Convergence Insufficiency (CI) refers to the common vision condition in which your eyes are unable to work together while looking at nearby objects. When we focus on objects up close, our eyes are forced to move inward, allowing our brain to create images. This is called “convergence.” When your eyes are unable to correctly align, the brain is unable to merge these photos.
Think of your eyes as a camera: each eye takes individual pictures, and it is the brain’s job to combine those images into one cohesive picture. Although some people can effortlessly merge both images, many experience misalignment. When an individual is unable to automatically create images, the brain is forced to adapt and create a preconceived picture- resulting in CI symptoms.
Computer Vision Syndrome
If you are diagnosed with CI, you have probably dealt with its gruesome symptoms while doing daily activities like reading emails, completing homework, or browsing through social media.
Sore/tired eyes, blurry vision, or doubled vision are the most common symptoms associated with computer vision syndrome (aka digital vision disorder). Since the COVID-19 pandemic, humans have transitioned to a mostly virtual-based world. With school systems, businesses, and even stores going strictly online, the use of computers and screentime has increased astronomically!
Computer vision syndrome (CMV) currently affects over 50% of the US population. However, researchers have been able to predict increasing rates of both CMV and CI due to our constant need for technology and addiction to screen time.
How Does Screen Time Affect CI and Digital Eye Strain Syndrome?
Blue light is the light that is emitted off all your digital devices. It has a short wavelength, which means that it creates a ton of energy! A lot of research has been conducted to test whether prolonged blue light use has a long-term harmful effect on the eyes. 1
Research and Results
Researchers at Wills Eye Hospital conducted a study to find the correlation between prolonged screen time and the effects it has on children’s eyes. They surveyed students ages 10-17 enrolled in online schooling. Researchers found that the number of hours spent in front of a screen directly correlates to the likelihood of developing convergence insufficiency and Digital Eye Strain Syndrome. More than half of the students studied experienced visual symptoms of both Digital Eye Strain Syndrome and Convergence Insufficiency.2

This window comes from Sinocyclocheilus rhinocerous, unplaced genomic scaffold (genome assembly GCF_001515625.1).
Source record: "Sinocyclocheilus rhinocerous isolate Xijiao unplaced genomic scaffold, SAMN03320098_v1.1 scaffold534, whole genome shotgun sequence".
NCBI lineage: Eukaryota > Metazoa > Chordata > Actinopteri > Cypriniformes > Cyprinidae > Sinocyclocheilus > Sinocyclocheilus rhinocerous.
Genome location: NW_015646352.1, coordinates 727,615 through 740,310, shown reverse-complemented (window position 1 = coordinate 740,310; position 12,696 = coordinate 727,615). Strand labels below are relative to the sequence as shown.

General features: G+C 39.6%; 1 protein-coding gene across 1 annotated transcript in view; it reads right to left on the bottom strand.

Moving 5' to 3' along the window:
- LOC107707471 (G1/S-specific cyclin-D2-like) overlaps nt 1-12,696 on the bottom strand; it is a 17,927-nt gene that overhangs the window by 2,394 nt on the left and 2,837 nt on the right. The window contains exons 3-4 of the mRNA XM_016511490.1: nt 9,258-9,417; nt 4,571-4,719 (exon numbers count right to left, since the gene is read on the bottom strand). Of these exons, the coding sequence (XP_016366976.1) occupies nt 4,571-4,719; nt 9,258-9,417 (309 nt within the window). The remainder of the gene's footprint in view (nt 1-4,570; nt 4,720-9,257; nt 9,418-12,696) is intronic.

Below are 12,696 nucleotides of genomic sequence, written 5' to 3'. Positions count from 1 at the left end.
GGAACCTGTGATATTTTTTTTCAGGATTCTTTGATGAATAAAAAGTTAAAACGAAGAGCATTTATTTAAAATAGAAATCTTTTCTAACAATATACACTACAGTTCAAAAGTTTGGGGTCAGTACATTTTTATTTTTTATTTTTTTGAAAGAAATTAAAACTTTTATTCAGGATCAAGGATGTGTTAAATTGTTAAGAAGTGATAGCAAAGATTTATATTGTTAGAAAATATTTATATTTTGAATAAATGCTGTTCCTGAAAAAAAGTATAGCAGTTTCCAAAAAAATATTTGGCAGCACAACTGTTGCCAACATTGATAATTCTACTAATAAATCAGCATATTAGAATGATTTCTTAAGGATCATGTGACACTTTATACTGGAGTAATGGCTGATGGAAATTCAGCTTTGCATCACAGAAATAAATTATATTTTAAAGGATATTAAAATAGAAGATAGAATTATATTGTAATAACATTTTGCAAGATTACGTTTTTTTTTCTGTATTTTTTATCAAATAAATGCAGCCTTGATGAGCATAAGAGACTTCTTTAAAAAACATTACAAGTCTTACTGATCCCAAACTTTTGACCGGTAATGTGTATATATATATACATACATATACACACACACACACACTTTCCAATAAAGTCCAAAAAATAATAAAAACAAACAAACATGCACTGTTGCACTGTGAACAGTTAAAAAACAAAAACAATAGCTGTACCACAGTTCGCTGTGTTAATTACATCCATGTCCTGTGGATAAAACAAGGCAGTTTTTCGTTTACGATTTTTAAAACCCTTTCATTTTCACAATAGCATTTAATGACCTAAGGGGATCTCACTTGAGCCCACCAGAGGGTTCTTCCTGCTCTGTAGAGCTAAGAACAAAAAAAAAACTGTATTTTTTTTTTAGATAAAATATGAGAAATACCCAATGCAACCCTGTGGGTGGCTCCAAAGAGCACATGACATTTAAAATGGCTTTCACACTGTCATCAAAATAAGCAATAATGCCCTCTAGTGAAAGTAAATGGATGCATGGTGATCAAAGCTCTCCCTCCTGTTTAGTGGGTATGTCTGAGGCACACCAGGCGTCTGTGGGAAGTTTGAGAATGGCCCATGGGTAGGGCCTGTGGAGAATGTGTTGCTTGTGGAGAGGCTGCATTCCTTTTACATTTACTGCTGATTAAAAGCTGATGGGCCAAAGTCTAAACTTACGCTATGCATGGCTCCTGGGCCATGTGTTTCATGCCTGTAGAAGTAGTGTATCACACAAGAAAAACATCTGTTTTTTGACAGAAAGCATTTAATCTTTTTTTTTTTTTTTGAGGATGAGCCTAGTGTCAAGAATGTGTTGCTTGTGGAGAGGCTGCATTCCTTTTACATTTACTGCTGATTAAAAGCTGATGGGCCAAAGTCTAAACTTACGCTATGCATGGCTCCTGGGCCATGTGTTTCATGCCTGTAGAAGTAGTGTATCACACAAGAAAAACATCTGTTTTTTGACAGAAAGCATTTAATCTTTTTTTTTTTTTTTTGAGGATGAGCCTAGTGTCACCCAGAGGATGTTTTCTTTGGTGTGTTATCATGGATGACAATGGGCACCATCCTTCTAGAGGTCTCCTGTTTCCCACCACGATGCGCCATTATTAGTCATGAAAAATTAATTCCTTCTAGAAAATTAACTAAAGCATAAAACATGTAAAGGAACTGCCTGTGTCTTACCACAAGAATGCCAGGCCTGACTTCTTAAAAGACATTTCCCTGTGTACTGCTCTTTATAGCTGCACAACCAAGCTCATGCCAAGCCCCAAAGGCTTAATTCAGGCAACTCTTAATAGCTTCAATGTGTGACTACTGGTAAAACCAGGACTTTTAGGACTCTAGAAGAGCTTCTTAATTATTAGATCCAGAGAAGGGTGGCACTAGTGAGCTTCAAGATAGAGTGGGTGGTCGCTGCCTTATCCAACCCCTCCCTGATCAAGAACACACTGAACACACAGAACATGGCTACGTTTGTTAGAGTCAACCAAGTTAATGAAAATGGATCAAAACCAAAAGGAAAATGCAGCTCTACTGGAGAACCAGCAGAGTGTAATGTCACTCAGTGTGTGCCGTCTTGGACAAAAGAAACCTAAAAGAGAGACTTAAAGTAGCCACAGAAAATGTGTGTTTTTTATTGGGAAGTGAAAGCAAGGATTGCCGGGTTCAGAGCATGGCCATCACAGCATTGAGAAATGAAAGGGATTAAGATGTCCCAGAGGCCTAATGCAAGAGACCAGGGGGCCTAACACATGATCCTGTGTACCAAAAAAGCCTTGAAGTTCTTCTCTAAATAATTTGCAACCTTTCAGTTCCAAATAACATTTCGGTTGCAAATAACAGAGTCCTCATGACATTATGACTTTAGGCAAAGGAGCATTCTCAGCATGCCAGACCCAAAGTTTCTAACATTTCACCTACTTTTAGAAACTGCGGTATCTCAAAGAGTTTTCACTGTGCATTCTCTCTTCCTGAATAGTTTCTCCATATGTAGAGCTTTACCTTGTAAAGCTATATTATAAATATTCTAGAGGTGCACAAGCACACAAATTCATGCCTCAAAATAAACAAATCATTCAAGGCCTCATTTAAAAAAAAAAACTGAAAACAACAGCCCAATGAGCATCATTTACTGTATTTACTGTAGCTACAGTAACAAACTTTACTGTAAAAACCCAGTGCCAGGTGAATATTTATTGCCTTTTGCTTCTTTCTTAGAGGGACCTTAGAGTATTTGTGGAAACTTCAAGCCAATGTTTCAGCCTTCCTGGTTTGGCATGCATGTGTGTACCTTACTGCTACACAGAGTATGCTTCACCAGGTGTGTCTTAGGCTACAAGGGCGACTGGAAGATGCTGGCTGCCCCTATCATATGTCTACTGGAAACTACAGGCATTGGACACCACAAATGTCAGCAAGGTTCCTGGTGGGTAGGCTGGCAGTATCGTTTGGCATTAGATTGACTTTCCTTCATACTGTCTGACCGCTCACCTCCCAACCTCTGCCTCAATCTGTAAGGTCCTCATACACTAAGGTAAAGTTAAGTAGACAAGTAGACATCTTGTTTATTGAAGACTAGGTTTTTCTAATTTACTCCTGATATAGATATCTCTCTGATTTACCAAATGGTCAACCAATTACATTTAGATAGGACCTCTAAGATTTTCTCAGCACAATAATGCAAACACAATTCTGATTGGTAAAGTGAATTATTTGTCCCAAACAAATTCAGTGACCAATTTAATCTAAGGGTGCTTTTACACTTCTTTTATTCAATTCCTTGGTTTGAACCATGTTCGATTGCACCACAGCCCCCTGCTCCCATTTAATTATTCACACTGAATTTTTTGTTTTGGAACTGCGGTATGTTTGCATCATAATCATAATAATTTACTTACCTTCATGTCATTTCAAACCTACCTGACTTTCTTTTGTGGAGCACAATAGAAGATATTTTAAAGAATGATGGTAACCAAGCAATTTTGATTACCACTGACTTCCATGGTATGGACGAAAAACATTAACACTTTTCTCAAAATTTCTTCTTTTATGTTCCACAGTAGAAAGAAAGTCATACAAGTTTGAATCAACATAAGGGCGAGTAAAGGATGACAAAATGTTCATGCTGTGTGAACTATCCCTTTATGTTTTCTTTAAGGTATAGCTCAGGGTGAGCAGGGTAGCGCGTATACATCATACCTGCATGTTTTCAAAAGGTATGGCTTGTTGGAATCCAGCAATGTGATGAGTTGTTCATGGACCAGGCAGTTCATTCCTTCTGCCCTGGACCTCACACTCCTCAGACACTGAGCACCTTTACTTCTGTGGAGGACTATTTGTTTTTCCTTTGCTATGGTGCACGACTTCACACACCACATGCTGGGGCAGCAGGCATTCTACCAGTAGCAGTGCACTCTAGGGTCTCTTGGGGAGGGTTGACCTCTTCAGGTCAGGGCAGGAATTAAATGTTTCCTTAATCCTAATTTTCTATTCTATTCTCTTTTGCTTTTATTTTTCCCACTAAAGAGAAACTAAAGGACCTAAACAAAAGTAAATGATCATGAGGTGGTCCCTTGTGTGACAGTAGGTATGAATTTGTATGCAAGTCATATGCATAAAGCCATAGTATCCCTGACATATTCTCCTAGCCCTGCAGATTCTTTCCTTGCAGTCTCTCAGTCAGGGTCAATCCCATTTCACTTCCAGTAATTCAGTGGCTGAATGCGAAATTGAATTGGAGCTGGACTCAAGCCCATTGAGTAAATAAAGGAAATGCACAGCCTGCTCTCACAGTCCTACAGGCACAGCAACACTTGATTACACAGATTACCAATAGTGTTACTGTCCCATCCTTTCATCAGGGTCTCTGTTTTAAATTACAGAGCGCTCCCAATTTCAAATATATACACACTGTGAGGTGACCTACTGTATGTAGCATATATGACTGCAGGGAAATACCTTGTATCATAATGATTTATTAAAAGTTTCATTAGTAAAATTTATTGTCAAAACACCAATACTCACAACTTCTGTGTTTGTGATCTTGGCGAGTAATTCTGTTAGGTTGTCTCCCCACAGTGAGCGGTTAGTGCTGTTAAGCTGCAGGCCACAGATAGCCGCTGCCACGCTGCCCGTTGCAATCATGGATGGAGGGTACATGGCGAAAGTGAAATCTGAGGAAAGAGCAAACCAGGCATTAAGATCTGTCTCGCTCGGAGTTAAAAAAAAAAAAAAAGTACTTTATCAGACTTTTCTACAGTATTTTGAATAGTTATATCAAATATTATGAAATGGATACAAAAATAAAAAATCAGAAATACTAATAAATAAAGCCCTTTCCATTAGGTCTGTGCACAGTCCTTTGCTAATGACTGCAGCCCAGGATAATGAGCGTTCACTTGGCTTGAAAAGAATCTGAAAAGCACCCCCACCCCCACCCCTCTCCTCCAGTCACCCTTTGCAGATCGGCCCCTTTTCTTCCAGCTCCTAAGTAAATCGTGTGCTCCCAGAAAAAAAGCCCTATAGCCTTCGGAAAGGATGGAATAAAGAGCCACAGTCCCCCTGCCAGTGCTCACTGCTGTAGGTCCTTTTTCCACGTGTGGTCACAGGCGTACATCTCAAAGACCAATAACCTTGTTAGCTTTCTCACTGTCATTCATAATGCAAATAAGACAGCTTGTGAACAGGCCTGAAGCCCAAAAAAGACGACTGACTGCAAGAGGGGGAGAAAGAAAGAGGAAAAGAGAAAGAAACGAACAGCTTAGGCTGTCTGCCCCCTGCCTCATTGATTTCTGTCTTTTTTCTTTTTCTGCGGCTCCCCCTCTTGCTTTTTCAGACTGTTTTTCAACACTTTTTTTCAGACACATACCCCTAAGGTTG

In another study, researchers surveyed 500 college students throughout Ajman, United Arab Emirates. They were asked to report about their patterns of computer use and the associated visual symptoms. 251 students reported that they experience headaches, burning eye sensation, and dry/tired eyes. 3 With the rigorous coursework and intense studying, college students can be extremely susceptible to digital-based vision disorders.
So, Can Computer Use and Near Work Cause CI?
It absolutely can.
As we continue to depend on technology for our education, work, and social lives, rates of people seeking medical attention for eye strains increase.
Have you ever noticed that your symptoms are worse when looking at a digital screen?
This is because of the pixels embedded in your screen. These pixels force the eyes to work harder to merge images correctly, which results in these intense symptoms.
The more an individual is forced to read up close, the more they are forcing their eyes to converge. When an individual stares at objects up close for too long it can cause convergence insufficiency.